The systole of the corresponding cavities of both sides of the heart is exactly synchronous; that is to say, the two auricles contract simultaneously, and the contraction of the two ventricles follows immediately that of the auricles.

The ventricular systole follows that of the auricle so closely that no interval can be appreciated.' The rapidly succeeding acts of auricular and ventricular systole are followed by a period during which both auricles and ventricles are in diastole, which is commonly spoken of as the passive interval ox pause.

While the auricles are contracting the ventricles are relaxed, and the relaxation of the auricles commences immediately the ventricular contraction begins.

The entire cycle of the heartbeat, occupying nearly a second in the healthy adult, may be divided into three stages:-

Auricular systole. Ventricular systole. General diastole.

Curves drawn on a moving surface by three levers, which are connected with the interior of the heart, viz.

Fig. 119. Curves drawn on a moving surface by three levers, which are connected with the interior of the heart, viz.: -

Upper line shows the changes of pressure occurring in the right auricle;

Centre line shows the pressure changes within the right ventricle;

Lower line shows the changes of pressure occurring in the left ventricle.

(The smoked surface is moved from right to left.) {After Chauvian).

The exact time occupied by each phase of the cycle can only be calculated approximately. This may be done either by registering graphically the motions of the auricles and ventricles directly communicated to levers brought into contact with their surface, or by recording graphically the pressure changes which occur within the cavities, by introducing into them little elastic sacks filled with air, whence the pressure changes are communicated to an ordinary "tambour," and registered on a smoked surface.. Of the whole period of the cycle the passive interval or pause is the longest and the most variable, for in the ordinary changes in the heart's rhythm the pause alone varies. Next in duration is the ventricular systole, while the shortest is the auricular systole.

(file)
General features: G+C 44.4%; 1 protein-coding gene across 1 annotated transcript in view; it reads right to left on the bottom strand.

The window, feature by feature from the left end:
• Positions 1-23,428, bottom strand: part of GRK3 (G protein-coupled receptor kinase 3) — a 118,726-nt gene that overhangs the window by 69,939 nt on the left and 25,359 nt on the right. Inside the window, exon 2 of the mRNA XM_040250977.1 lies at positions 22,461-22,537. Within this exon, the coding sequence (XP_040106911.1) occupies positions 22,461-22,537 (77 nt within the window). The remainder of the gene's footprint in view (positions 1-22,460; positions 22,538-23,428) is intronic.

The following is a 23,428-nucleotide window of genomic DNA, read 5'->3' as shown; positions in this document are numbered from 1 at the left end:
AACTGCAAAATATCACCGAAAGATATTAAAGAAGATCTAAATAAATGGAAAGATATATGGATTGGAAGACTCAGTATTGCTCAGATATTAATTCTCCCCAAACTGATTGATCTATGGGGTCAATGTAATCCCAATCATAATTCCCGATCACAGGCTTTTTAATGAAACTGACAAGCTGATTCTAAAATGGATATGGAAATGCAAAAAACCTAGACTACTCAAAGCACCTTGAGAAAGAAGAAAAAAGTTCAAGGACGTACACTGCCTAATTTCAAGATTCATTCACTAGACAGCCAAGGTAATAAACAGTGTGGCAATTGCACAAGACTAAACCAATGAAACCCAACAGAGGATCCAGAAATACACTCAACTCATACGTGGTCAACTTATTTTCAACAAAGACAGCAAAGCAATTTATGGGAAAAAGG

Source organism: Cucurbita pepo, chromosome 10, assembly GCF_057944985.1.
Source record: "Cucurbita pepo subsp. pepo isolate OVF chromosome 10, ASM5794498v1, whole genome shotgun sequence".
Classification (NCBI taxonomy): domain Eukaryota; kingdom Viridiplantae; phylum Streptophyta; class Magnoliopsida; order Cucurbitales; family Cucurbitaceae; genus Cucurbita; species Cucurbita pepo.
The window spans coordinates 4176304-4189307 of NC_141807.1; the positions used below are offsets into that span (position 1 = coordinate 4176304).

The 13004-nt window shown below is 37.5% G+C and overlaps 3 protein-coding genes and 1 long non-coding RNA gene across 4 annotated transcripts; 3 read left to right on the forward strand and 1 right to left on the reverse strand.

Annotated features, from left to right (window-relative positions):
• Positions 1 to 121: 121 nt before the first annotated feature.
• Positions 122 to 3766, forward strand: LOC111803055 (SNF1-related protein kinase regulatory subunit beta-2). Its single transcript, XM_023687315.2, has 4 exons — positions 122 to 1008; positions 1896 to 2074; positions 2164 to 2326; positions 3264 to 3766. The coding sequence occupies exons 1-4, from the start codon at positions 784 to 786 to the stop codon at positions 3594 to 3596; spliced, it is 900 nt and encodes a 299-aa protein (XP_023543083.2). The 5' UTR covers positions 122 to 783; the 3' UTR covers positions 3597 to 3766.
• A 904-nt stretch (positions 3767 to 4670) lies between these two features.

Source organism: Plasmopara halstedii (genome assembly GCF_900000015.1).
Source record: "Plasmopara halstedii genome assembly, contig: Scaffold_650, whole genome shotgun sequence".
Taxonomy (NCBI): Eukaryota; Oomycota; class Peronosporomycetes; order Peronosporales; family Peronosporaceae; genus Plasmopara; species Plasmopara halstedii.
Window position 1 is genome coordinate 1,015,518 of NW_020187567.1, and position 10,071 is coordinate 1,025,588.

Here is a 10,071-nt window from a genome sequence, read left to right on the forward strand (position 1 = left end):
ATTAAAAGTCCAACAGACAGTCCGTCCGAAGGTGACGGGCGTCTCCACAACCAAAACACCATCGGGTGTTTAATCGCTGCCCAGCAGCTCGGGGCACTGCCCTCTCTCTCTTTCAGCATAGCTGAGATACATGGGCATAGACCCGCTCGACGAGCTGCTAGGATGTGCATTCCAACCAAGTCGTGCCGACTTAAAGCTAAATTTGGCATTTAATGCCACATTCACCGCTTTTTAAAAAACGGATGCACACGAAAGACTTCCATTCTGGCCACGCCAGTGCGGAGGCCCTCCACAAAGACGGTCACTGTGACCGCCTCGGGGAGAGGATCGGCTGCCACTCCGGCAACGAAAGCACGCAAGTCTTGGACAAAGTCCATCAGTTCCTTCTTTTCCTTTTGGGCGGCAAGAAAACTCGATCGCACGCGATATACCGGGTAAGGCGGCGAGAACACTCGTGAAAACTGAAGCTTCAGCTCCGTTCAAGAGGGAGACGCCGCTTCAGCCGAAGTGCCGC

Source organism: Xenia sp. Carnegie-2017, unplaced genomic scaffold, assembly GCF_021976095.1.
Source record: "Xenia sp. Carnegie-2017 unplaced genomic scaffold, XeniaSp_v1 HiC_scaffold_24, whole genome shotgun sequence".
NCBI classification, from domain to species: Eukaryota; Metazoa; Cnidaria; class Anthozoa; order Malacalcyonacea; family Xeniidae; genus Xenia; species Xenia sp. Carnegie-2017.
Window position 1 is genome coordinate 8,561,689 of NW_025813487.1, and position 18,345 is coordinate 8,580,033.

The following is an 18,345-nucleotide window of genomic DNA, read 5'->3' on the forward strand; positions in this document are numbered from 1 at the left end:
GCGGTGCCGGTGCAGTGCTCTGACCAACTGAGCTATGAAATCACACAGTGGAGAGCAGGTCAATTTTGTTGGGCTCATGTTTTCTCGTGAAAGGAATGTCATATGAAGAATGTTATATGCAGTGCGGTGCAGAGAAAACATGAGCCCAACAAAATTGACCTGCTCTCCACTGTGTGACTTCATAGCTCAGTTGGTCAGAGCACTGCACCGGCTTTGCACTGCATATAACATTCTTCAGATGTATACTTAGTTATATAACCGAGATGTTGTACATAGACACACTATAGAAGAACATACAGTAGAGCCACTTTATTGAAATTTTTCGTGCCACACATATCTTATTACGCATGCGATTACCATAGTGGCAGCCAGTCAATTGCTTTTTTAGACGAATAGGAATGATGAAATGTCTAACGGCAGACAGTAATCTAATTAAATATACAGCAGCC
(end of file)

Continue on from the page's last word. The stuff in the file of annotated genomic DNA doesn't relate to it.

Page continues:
The following figures give approximately the proportion of time occupied by each part of the cycle in. the case of a horse, whose intra-cardiac tension was registered in the manner just referred to while his heart beat about fifty times in the minute: -

Proportion of cycle.

Duration in seconds.

Auricular systole

1/2

O.2"

Ventricular systole

2/6

O.4"

Passive interval

3/6

O.6"

Or if we assume the human heart to beat some seventy times a minute, each cycle would occupy about 8/10 of a second, made up as follows: -

Auricular systole

= 1/10 of a second

Ventricular systole

= 3/10 "

Pause

= 4/10 "

The duration of the auricular and ventricular systole varies little except under abnormal circumstances, but the pause is constantly undergoing slight changes. In fact, the duration of the general diastole depends upon the rate of the heart beat, being less in proportion as the heart beats more quickly.